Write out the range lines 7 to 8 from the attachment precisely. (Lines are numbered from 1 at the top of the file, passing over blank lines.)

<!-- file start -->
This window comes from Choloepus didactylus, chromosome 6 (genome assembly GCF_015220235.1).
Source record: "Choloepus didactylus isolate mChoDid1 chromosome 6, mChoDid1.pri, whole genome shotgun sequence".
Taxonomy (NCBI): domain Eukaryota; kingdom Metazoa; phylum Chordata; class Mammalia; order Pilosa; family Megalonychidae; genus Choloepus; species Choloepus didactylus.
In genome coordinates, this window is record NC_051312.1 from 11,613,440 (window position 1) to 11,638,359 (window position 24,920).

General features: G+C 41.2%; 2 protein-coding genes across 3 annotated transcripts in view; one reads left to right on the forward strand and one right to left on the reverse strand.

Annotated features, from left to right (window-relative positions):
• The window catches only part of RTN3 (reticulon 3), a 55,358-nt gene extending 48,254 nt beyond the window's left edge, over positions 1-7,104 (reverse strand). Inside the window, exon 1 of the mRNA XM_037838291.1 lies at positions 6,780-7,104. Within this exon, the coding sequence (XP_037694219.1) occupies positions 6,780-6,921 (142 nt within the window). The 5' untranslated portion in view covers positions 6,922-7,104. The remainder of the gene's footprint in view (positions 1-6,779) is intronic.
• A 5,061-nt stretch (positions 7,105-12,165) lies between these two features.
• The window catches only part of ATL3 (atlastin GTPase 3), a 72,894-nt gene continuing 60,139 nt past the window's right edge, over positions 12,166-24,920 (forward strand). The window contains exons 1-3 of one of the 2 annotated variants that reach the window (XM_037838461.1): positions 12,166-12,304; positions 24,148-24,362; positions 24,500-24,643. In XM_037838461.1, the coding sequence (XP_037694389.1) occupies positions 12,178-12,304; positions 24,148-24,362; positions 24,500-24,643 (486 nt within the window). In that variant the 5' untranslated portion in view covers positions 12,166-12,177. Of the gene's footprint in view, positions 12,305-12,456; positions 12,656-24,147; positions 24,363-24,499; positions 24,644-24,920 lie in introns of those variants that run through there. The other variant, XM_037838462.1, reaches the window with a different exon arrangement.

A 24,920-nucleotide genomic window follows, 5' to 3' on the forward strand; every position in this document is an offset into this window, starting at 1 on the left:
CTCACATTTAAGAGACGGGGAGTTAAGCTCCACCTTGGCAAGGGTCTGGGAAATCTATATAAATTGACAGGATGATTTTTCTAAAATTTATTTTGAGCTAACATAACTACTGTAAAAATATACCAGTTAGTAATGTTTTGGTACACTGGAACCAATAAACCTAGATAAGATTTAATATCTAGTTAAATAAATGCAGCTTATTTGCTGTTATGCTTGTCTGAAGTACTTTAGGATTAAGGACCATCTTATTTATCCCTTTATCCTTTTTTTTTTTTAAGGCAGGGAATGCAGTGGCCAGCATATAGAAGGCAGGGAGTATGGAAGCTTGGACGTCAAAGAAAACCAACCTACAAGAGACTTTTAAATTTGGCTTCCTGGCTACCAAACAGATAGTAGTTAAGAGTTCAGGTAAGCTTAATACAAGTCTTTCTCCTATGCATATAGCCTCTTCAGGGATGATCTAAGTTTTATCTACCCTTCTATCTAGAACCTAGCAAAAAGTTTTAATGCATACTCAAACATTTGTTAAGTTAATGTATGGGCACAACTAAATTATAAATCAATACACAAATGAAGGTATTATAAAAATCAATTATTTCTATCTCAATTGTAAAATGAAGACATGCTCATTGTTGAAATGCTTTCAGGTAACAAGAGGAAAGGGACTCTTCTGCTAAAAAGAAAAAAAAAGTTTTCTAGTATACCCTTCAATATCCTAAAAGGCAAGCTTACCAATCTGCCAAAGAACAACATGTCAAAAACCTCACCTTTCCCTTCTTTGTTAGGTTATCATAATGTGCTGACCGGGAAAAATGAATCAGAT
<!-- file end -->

• The window catches only part of RTN3 (reticulon 3), a 55,358-nt gene extending 48,254 nt beyond the window's left edge, over positions 1-7,104 (reverse strand). Inside the window, exon 1 of the mRNA XM_037838291.1 lies at positions 6,780-7,104. Within this exon, the coding sequence (XP_037694219.1) occupies positions 6,780-6,921 (142 nt within the window). The 5' untranslated portion in view covers positions 6,922-7,104. The remainder of the gene's footprint in view (positions 1-6,779) is intronic.
• A 5,061-nt stretch (positions 7,105-12,165) lies between these two features.